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Comet probes reveal evidence of origin of life, scientists claim

14 August 2007

Recent probes inside comets show it is overwhelmingly likely that life began in space, according to a new paper by Cardiff University scientists.

Professor Chandra Wickramasinghe and colleagues at the University’s Centre for Astrobiology have long argued the case for panspermia - the theory that life began inside comets and then spread to habitable planets across the galaxy. A recent BBC Horizon documentary traced the development of the theory.

Now the team claims that findings from space probes sent to investigate passing comets reveal how the first organisms could have formed.

The 2005 Deep Impact mission to Comet Tempel 1 discovered a mixture of organic and clay particles inside the comet. One theory for the origins of life proposes that clay particles acted as a catalyst, converting simple organic molecules into more complex structures. The 2004 Stardust Mission to Comet Wild 2 found a range of complex hydrocarbon molecules - potential building blocks for life.

The Cardiff team suggests that radioactive elements can keep water in liquid form in comet interiors for millions of years, making them potentially ideal "incubators" for early life. They also point out that the billions of comets in our solar system and across the galaxy contain far more clay than the early Earth did. The researchers calculate the odds of life starting on Earth rather than inside a comet at one trillion trillion (1024) to one against.

Professor Wickramasinghe said: "The findings of the comet missions, which surprised many, strengthen the argument for panspermia. We now have a mechanism for how it could have happened. All the necessary elements - clay, organic molecules and water - are there. The longer time scale and the greater mass of comets make it overwhelmingly more likely that life began in space than on earth."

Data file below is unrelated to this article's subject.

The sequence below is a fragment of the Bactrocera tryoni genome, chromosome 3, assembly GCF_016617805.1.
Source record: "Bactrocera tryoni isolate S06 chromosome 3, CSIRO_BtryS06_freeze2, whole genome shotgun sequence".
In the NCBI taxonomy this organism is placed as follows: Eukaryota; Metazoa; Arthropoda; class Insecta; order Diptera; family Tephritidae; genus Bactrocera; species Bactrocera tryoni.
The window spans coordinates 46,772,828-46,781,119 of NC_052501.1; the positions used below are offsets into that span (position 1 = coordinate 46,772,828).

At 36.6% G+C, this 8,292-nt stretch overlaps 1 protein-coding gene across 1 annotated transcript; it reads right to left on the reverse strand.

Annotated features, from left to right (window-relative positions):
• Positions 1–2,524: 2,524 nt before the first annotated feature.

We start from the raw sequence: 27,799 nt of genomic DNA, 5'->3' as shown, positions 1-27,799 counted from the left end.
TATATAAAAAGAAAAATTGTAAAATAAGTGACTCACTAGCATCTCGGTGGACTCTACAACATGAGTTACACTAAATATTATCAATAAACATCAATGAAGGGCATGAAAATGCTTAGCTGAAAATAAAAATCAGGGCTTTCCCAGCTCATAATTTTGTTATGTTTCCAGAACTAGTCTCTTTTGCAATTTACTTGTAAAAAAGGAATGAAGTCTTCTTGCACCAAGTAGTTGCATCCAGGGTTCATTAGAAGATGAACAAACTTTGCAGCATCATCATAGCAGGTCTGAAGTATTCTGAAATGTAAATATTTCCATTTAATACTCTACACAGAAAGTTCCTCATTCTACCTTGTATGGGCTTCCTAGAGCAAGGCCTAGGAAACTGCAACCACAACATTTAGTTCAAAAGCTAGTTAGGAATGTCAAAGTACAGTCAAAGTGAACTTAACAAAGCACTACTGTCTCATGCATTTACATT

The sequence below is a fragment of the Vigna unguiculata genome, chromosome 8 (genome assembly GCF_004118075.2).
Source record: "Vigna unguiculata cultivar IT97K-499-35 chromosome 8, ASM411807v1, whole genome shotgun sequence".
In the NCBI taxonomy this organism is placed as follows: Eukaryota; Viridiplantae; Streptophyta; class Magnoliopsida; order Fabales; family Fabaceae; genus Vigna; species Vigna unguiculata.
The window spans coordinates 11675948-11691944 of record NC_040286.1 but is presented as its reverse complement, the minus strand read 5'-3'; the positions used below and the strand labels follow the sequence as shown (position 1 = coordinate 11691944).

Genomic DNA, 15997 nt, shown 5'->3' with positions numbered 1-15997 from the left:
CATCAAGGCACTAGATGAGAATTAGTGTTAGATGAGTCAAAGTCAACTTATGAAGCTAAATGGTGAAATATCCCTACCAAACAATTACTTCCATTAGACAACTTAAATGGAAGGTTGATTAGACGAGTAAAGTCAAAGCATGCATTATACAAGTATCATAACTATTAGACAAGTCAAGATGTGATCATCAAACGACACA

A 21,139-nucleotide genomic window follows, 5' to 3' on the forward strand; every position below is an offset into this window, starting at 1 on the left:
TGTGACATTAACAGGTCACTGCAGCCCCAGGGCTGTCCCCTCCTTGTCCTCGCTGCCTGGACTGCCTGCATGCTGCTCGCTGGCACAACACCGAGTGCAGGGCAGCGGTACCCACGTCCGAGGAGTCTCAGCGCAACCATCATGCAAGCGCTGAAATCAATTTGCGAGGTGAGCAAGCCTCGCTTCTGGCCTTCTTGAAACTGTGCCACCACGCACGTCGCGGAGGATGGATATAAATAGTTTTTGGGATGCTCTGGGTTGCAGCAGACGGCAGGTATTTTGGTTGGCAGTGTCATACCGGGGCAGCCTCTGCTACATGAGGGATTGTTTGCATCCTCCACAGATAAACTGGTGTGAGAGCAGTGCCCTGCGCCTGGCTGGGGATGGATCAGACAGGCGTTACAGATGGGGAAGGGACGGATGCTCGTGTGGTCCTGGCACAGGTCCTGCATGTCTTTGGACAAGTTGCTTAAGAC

The new paper, The Origin of Life in Comets, by Professor Wickramasinghe, Professor Bill Napier and Dr Janaki Wickramasinghe is to be published shortly by the International Journal of Astrobiology.

ENDS

Notes to Editors:

Cardiff University
Cardiff University is recognised in independent government assessments as one of Britain’s leading teaching and research universities. Founded by Royal Charter in 1883, the University today combines impressive modern facilities and a dynamic approach to teaching and research. The University’s breadth of expertise in research and research-led teaching encompasses: the humanities; the natural, physical, health, life and social sciences; engineering and technology; preparation for a wide range of professions; and a longstanding commitment to lifelong learning. Cardiff is a member of the Russell Group of Britain’s leading research universities.

Visit the University website at: www.cardiff.ac.uk

Further Information:

For more information, please contact:

Professor Chandra Wickramasinghe,
Cardiff Centre for Astrobiology,
Cardiff University.
Mobile: 07778 389243
e-mail: Wickramasinghe@cardiff.ac.uk

Stephen Rouse,
Public Relations Office,
Cardiff University.
029 2087 5596
e-mail: RouseS@cardiff.ac.uk